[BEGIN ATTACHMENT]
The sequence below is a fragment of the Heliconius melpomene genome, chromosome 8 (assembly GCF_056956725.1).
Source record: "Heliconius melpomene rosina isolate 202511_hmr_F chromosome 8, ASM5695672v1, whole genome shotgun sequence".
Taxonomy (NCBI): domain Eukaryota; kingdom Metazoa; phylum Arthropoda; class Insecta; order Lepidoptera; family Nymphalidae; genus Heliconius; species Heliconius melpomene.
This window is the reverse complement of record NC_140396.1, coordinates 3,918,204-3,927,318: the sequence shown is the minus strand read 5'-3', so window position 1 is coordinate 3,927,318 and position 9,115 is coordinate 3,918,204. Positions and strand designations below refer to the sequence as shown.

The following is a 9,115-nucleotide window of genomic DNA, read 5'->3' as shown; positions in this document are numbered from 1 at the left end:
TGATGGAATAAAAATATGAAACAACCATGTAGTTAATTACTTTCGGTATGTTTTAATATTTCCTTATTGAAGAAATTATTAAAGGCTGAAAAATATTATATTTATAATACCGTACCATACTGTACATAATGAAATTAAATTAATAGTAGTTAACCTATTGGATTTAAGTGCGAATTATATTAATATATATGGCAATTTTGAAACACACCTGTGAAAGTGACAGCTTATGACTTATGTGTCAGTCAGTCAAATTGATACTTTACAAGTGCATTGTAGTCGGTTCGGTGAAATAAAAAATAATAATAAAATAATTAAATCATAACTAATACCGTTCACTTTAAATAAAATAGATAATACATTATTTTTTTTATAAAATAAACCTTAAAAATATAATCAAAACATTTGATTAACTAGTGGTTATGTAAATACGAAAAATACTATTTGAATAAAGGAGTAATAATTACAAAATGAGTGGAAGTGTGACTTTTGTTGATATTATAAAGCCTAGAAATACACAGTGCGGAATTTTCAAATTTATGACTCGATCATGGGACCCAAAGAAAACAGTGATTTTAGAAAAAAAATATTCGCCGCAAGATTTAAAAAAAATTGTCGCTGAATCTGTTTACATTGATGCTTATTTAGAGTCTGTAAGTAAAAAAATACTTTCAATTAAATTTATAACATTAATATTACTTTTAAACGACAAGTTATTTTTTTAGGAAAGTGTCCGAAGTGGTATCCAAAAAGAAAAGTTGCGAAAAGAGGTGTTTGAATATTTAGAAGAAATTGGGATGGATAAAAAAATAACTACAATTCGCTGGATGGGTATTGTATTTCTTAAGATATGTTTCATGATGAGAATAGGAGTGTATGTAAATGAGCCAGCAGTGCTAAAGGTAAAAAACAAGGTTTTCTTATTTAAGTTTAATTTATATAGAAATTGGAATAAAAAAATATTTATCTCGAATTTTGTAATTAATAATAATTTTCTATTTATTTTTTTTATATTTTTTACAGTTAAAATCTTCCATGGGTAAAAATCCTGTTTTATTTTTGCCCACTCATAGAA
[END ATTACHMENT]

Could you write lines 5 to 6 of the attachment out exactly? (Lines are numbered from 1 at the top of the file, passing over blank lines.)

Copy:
The following is a 9,115-nucleotide window of genomic DNA, read 5'->3' as shown; positions in this document are numbered from 1 at the left end:
TGATGGAATAAAAATATGAAACAACCATGTAGTTAATTACTTTCGGTATGTTTTAATATTTCCTTATTGAAGAAATTATTAAAGGCTGAAAAATATTATATTTATAATACCGTACCATACTGTACATAATGAAATTAAATTAATAGTAGTTAACCTATTGGATTTAAGTGCGAATTATATTAATATATATGGCAATTTTGAAACACACCTGTGAAAGTGACAGCTTATGACTTATGTGTCAGTCAGTCAAATTGATACTTTACAAGTGCATTGTAGTCGGTTCGGTGAAATAAAAAATAATAATAAAATAATTAAATCATAACTAATACCGTTCACTTTAAATAAAATAGATAATACATTATTTTTTTTATAAAATAAACCTTAAAAATATAATCAAAACATTTGATTAACTAGTGGTTATGTAAATACGAAAAATACTATTTGAATAAAGGAGTAATAATTACAAAATGAGTGGAAGTGTGACTTTTGTTGATATTATAAAGCCTAGAAATACACAGTGCGGAATTTTCAAATTTATGACTCGATCATGGGACCCAAAGAAAACAGTGATTTTAGAAAAAAAATATTCGCCGCAAGATTTAAAAAAAATTGTCGCTGAATCTGTTTACATTGATGCTTATTTAGAGTCTGTAAGTAAAAAAATACTTTCAATTAAATTTATAACATTAATATTACTTTTAAACGACAAGTTATTTTTTTAGGAAAGTGTCCGAAGTGGTATCCAAAAAGAAAAGTTGCGAAAAGAGGTGTTTGAATATTTAGAAGAAATTGGGATGGATAAAAAAATAACTACAATTCGCTGGATGGGTATTGTATTTCTTAAGATATGTTTCATGATGAGAATAGGAGTGTATGTAAATGAGCCAGCAGTGCTAAAGGTAAAAAACAAGGTTTTCTTATTTAAGTTTAATTTATATAGAAATTGGAATAAAAAAATATTTATCTCGAATTTTGTAATTAATAATAATTTTCTATTTATTTTTTTTATATTTTTTACAGTTAAAATCTTCCATGGGTAAAAATCCTGTTTTATTTTTGCCCACTCATAGAA